For the 52 children available for follow-up assessments at 10 years, there were imbalances seen in sex and birth weight (table 1). In the DRIFT group, 22 (79%) children were male, whereas in the standard treatment group 63% were male. The mean birth weight was 1322 g in the standard treatment group and 1102 g in the DRIFT group.
CQ scores were relatively normally distributed with an overall mean of 62.0 and a median of 68.7. Figure 2 shows the distribution of scores by treatment allocation. Children receiving DRIFT had a mean quotient score of 69.3 (median 72.3) vs 53.7 (median 44.6) for children receiving standard treatment. The maximum CQ score was 130.6 (DRIFT group), indicating a cognitive ability that is 30% higher than we would expect to see at their age (developmental age 30% higher than actual age). The highest CQ score achieved in the standard treatment group was 107.2. Only two children had CQ score below 30 (profound cognitive disability) in the DRIFT group, compared with seven children in the standard treatment group.
Table 2 shows the results of the primary analysis, including and excluding deaths. Given the larger than expected attrition/death rate, precision was lower than predicted, exacerbated further by the large SD for the CQ. Despite this, the results are in parallel with those at 2 years, with crude estimates giving weak evidence that the DRIFT intervention increases cognitive ability at 10 years (p=0.096). After adjusting for the prespecified variables sex, birth weight and IVH grade, this evidence was strengthened and indicated that children in the DRIFT group had, on average, CQ scores 23.47 points higher than those who received standard treatment (p=0.009). This translates into a developmental cognitive advantage of 2.5 years (95% CI 0.5 to 4.4).
The binary outcome used in the 2-year follow-up was replicated at 10 years, resulting in 21 of 32 (66%) patients surviving without severe cognitive disability in the DRIFT group compared with 11 of 31 (35%) patients in the standard treatment group (adjusted OR 7.69 (1.96 to 30.11), p=0.003). Survival without severe cognitive disability (removing deaths before 2 years) also gave very similar results to the continuous CQ outcome (unadjusted OR 3.58 (1.16 to 11.04), p=0.026; adjusted OR 9.96 (2.12 to 46.67), p=0.004). The number needed to treat (NNT) to prevent one death or case of severe cognitive disability was 3. More details on cause of death and sensitivity analyses are included in the online supplementary appendix.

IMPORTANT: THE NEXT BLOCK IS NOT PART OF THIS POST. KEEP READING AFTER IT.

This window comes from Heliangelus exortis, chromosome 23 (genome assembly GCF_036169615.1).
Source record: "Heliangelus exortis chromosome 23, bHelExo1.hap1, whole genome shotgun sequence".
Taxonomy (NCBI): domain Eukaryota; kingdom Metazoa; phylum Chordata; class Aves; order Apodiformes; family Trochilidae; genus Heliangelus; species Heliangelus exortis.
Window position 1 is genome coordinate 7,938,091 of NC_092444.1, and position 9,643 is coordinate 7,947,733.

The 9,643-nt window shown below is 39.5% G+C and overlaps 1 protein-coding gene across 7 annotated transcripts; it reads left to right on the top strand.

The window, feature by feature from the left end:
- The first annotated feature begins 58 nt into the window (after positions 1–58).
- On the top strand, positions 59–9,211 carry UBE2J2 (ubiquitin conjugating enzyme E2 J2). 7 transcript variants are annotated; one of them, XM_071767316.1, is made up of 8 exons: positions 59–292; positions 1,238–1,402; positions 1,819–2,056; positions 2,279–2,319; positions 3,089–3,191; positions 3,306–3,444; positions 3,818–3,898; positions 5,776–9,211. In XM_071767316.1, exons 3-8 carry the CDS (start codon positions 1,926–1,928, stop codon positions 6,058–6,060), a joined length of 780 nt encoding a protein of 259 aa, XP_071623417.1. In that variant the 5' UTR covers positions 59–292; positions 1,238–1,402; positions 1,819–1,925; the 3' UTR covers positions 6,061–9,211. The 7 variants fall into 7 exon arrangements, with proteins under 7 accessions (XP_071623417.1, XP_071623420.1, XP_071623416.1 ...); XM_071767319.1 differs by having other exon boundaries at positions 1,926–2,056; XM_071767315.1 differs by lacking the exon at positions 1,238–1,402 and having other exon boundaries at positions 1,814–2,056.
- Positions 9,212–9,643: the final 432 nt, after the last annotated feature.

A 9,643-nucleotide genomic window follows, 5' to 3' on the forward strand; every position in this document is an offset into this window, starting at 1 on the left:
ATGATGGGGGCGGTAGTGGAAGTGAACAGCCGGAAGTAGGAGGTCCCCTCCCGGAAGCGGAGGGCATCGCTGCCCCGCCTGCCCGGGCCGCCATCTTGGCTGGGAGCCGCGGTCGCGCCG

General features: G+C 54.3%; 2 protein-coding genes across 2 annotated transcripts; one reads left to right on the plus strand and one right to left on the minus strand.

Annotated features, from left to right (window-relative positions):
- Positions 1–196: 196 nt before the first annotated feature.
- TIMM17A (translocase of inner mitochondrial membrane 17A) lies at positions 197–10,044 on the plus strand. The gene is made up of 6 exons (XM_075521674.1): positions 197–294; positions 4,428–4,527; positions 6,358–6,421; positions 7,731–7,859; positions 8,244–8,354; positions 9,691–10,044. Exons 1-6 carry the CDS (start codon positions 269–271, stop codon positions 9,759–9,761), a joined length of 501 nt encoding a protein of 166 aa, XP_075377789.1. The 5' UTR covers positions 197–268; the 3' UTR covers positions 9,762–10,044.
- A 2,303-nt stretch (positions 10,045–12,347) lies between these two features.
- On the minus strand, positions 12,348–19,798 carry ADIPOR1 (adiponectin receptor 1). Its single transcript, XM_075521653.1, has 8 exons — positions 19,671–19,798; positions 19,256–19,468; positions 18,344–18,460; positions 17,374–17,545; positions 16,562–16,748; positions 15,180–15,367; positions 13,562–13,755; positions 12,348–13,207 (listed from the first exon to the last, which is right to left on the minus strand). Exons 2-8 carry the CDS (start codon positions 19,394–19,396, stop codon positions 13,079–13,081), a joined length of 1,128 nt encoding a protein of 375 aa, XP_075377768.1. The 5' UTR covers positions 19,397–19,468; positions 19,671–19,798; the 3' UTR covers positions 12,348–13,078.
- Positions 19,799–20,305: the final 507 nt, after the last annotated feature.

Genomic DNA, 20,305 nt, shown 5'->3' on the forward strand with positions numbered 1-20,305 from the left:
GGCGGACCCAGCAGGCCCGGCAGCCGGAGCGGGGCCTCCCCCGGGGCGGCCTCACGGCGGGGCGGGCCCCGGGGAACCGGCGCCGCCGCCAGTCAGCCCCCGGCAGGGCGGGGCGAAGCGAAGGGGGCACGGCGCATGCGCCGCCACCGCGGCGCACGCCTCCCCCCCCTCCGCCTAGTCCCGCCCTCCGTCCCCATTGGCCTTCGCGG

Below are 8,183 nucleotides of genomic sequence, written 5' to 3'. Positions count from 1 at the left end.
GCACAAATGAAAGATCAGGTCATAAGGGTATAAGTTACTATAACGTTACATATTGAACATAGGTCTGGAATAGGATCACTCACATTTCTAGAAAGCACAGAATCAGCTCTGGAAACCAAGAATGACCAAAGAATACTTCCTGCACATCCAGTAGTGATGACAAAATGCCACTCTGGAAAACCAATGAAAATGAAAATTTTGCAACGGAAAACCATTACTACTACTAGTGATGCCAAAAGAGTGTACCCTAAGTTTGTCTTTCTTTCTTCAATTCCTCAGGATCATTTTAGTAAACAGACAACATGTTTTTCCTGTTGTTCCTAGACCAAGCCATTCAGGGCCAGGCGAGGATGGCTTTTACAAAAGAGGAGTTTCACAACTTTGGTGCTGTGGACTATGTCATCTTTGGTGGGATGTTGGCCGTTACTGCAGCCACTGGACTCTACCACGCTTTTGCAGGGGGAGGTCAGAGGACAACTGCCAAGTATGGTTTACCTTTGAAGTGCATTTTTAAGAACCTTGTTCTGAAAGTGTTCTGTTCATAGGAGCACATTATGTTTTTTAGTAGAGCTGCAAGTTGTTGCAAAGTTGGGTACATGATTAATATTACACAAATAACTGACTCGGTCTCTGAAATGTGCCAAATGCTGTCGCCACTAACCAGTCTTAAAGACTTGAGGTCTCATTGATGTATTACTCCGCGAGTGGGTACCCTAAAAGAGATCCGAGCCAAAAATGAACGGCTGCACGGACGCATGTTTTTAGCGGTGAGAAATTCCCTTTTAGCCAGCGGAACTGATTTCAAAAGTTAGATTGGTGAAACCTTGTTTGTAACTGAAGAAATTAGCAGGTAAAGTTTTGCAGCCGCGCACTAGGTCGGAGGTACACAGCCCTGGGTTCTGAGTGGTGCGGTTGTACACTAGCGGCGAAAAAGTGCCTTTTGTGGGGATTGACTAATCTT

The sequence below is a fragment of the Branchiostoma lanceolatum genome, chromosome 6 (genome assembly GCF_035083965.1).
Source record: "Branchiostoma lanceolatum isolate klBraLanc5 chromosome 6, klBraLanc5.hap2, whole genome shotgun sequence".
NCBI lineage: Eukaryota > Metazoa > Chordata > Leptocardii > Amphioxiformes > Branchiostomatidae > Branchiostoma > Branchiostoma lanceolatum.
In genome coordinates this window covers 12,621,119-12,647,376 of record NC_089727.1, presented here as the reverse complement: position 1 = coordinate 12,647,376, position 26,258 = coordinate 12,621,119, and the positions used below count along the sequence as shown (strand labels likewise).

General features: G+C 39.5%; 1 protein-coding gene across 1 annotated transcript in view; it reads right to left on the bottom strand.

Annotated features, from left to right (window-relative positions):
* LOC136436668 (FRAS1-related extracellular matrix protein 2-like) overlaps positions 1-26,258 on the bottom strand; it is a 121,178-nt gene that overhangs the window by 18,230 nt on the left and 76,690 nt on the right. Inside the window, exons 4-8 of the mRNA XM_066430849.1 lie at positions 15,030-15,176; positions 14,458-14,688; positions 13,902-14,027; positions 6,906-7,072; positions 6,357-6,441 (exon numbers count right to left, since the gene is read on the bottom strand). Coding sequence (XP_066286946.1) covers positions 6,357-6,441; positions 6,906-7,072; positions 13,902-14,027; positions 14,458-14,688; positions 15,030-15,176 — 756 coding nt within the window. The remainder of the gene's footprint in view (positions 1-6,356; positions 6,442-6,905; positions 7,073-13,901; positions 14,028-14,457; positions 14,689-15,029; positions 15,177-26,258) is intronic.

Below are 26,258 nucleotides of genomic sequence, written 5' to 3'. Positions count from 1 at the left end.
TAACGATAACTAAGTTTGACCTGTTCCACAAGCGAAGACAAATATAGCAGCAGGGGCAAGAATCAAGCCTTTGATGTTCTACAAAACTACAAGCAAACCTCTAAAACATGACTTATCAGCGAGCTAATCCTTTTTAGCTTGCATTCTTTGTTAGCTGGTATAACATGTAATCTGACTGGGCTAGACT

A higher proportion of children from the DRIFT group had ‘good visual outcome’, but there was high variance and this was not statistically significant (adjusted OR 3.73 (95% CI 0.66 to 21.14), p=0.136). A small difference was found in the question inventory mean score (adjusted mean difference −0.12 (95% CI −0.47 to 0.24), p=0.502) (table 3).
There was no difference in sensorimotor disability, with severe, moderate and no sensorimotor disability percentages of 85%, 7% and 7% for patients in the DRIFT group, respectively, compared with 76%, 10% and 14% in the standard treatment group (adjusted OR 3.66 (0.33 to 40.34), p=0.290). There was no significant difference in the percentages with CP or severity of CP between the two groups (61% vs 58% for DRIFT and standard treatment, respectively) (table 3).
For the SDQ total score, higher values indicated more ‘abnormal’ behaviour. There was no difference between the two groups (adjusted mean difference 2.01 (95% CI −2.78 to 6.81), p=0.401).
Additional sensitivity analyses, described in the online supplementary appendix, were carried out that include multiple imputation and adjustment for centre, all of which were consistent with the primary outcome (online supplementary eTable 1). We did not find any subgroup effects to suggest that DRIFT was more effective in certain subgroups, although it needs to be emphasised that we were not powered to detect any differences between subgroups (online supplementary eTable 2). Maternal educational attainment was imbalanced at 10 years, with a greater proportion of mothers in the DRIFT group accessing university education (table 1). In a post-hoc sensitivity analysis, we adjusted for maternal level of education (online supplementary eTable 1). Adjustment for maternal education (measured 10 years after randomisation) resulted in a slight attenuation of effect size with an 11.5 point CQ advantage (unadjusted p=0.2) and a significant 20.1 point CQ advantage after adjustment for the prespecified variables sex, birth weight and IVH grade (adjusted p=0.02) with DRIFT.